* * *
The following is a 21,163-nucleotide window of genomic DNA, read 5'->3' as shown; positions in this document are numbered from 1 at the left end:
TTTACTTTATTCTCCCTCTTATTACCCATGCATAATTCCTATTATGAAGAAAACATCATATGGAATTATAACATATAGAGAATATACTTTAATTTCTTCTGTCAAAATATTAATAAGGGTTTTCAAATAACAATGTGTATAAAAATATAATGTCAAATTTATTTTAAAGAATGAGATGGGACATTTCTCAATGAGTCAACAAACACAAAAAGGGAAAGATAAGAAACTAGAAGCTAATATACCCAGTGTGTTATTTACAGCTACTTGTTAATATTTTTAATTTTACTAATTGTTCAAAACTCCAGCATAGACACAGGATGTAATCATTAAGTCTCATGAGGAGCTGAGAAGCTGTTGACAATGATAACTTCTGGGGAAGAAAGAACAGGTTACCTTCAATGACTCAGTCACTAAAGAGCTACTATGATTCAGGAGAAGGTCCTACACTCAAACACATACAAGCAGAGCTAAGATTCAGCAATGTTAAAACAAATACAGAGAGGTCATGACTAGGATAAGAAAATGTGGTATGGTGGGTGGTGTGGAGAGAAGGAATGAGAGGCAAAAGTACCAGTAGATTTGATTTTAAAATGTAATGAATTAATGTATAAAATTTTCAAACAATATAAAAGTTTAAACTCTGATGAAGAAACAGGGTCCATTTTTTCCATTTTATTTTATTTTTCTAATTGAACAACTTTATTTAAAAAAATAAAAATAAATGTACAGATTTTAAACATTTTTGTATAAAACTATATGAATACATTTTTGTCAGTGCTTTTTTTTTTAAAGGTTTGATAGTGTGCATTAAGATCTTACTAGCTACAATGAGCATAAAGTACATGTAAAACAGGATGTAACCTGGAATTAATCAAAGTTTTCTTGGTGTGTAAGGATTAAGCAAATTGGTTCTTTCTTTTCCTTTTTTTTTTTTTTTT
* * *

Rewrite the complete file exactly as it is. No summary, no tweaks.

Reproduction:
The following is a 21,163-nucleotide window of genomic DNA, read 5'->3' as shown; positions in this document are numbered from 1 at the left end:
TTTACTTTATTCTCCCTCTTATTACCCATGCATAATTCCTATTATGAAGAAAACATCATATGGAATTATAACATATAGAGAATATACTTTAATTTCTTCTGTCAAAATATTAATAAGGGTTTTCAAATAACAATGTGTATAAAAATATAATGTCAAATTTATTTTAAAGAATGAGATGGGACATTTCTCAATGAGTCAACAAACACAAAAAGGGAAAGATAAGAAACTAGAAGCTAATATACCCAGTGTGTTATTTACAGCTACTTGTTAATATTTTTAATTTTACTAATTGTTCAAAACTCCAGCATAGACACAGGATGTAATCATTAAGTCTCATGAGGAGCTGAGAAGCTGTTGACAATGATAACTTCTGGGGAAGAAAGAACAGGTTACCTTCAATGACTCAGTCACTAAAGAGCTACTATGATTCAGGAGAAGGTCCTACACTCAAACACATACAAGCAGAGCTAAGATTCAGCAATGTTAAAACAAATACAGAGAGGTCATGACTAGGATAAGAAAATGTGGTATGGTGGGTGGTGTGGAGAGAAGGAATGAGAGGCAAAAGTACCAGTAGATTTGATTTTAAAATGTAATGAATTAATGTATAAAATTTTCAAACAATATAAAAGTTTAAACTCTGATGAAGAAACAGGGTCCATTTTTTCCATTTTATTTTATTTTTCTAATTGAACAACTTTATTTAAAAAAATAAAAATAAATGTACAGATTTTAAACATTTTTGTATAAAACTATATGAATACATTTTTGTCAGTGCTTTTTTTTTTAAAGGTTTGATAGTGTGCATTAAGATCTTACTAGCTACAATGAGCATAAAGTACATGTAAAACAGGATGTAACCTGGAATTAATCAAAGTTTTCTTGGTGTGTAAGGATTAAGCAAATTGGTTCTTTCTTTTCCTTTTTTTTTTTTTTTT